Trapper shattered all of his teeth, broke his spine in three places (amongst plenty of other spinal damage), shattered his right hip and pushed his femur into his bowel. And that was just the big stuff–no need to mention that his whole body was pretty much broken. He jokes, “luckily I landed on my head or I could have been seriously hurt.” Two years (most of that paralyzed) and 18 operations gave Trapper lots of time to think…about motorcycles. He was told he would never walk again and, therefore, never ride again. He had been riding since the early seventies and throughout his military career, either renting or borrowing bikes wherever he was posted. He didn’t think something like a completely broken body would stop him from riding. Through all the horrible things he had experienced during his military career, riding motorcycles was his therapy; having that fresh air rush past his head seemed to clear the horrors of war.

Only when he was able to shimmy from his bed into a wheelchair did he receive his first pass from the hospital. After two long years and possibly too much thinking, but never giving up, Trapper was ready for a change. Out of sight of the prying eyes of nurses and doctors, a couple of civilian friends had brought Trapper’s bike to the hospital. With some help, Trapper inched his way onto the seat and with crutches bungeed onto the bike, he rode away, leaving the wheelchair behind.

From Ottawa, he made it to Pennsylvania the first day, and after two days’ rest, he rode to Florida. His legs still not working, he had hotel staff help him to the room. Never one to give up, Trapper thought that if he could ride, he could walk. Eventually he returned for rehabilitation to begin the arduous journey of learning to walk all over again.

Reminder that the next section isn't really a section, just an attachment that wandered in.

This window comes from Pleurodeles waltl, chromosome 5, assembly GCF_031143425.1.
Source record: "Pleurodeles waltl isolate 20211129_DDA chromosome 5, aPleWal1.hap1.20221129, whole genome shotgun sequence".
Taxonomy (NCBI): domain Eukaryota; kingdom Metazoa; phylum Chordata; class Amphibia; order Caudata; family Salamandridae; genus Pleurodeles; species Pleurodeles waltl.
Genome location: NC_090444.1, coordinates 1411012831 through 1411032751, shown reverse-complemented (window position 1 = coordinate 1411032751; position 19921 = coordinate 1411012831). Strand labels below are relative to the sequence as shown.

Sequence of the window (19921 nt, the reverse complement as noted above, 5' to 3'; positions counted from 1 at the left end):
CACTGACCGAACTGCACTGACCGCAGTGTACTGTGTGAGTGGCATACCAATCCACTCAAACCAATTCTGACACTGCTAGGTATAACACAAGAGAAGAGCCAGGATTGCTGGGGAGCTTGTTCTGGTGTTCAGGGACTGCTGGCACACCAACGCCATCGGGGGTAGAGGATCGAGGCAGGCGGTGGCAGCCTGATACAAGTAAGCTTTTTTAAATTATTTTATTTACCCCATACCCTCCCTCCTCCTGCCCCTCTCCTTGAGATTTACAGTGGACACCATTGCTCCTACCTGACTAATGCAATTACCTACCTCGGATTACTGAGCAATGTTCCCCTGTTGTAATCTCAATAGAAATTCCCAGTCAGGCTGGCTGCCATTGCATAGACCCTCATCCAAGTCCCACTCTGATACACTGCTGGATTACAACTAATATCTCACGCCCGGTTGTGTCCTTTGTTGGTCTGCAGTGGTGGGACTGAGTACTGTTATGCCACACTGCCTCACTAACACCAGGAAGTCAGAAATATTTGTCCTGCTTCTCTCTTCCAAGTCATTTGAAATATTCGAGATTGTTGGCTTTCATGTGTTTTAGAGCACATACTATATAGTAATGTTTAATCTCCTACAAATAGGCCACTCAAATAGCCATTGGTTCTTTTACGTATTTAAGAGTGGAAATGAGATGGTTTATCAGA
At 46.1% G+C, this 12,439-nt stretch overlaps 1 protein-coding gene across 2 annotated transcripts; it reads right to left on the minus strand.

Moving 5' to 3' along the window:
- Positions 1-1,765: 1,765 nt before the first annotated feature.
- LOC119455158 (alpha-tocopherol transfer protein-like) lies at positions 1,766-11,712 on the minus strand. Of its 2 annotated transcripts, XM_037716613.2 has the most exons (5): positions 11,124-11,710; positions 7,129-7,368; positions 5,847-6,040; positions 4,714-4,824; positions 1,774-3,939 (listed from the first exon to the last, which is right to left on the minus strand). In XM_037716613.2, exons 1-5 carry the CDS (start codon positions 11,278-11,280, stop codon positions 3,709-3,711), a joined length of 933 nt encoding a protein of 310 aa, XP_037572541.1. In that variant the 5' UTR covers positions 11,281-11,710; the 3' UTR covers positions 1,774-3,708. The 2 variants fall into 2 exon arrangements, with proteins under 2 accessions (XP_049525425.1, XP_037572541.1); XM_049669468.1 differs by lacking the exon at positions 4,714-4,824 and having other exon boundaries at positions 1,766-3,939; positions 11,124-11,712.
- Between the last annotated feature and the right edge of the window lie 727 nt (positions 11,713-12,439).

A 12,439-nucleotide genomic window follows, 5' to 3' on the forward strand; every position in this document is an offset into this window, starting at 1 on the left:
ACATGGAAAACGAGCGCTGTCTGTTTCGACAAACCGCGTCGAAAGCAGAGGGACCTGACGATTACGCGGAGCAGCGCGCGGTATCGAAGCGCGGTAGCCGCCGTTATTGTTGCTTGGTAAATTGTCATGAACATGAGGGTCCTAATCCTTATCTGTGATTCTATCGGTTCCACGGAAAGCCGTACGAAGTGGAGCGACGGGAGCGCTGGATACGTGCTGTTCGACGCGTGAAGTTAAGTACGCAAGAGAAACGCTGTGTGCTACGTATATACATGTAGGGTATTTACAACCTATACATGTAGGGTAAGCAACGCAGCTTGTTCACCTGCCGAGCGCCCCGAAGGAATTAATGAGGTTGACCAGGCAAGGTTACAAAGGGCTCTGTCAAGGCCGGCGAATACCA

“Two wheels, the fresh air and literally leaving your troubles behind. The motorcycle is a device to propel you into the future,” Trapper said. That statement sums up why the motorcycle is such an important part of the C.A.V.

Beneficiaries of the C.A.V.

Trapper learned early on that every bit helps; even what seems like a drop in the bucket can change a life. “There was this little guy with no safety valve; his brain couldn’t tell him what was dangerous. The parents needed a guide dog to lead him around and keep him out of harm’s way. The cost of the dog was $18,000. We decided to raise money to help cover that cost, so about thirty C.A.V. members went for a ride and we raised some money for the family.” Trapper continued, “We only raised $1,000, and when I handed it over the mother broke down crying, she lost it. I apologized (for the small amount) and she said, ‘You don’t understand. With the help of the Lions Club, our savings and our line of credit, we were able to reach $17,000. Your $1,000 put us over the top.'”

Since those early days, lessons have been learned. More members fundraising has made the organization more efficient, to the point where the C.A.V. raises hundreds of thousands of dollars yearly for those who need it most.

The Tony Stacey Centre for Veterans Care is one of the ongoing beneficiaries of C.A.V. funds. Our society places veterans in government-funded long-term care facilities, alone, while their spouse has to live outside the facility. The privately funded not-for-profit Tony Stacey Centre allows spouses to stay together in their golden years, making their remaining time less traumatic. “In some cases these people have been together since the 40s and then they are split up to deal with health issues, Alzheimer’s and dementia–alone. These veterans live longer, more comfortable lives when they can stay together.” Trapper concluded, “Our last ride in Toronto raised $17,000 for the Tony Stacey Centre. Their roof is leaking, so the money will be put to good use. It was a great honour for us to help out.”

The C.A.V. has donated over $10,000 to Fisher House in Landsthul, Germany, so the families of our wounded soldiers can stay by their bedsides while they recover. They also raise funds for the world’s poorest people through ICROSS (International Community for the Relief Of Starvation and Suffering). Just recently, money went toward the purchase of a blood analysis machine and an X-ray machine for Africa, and on the slate next are feeding facilities and renewed vision for the poor and near-blind of Madagascar.

These are just a few mentions of the great work these men and women do, both locally and abroad. During 2009, CAV units helped 311 charities, and on any given weekend there are 10 to 30 units doing something to help a charity of some kind.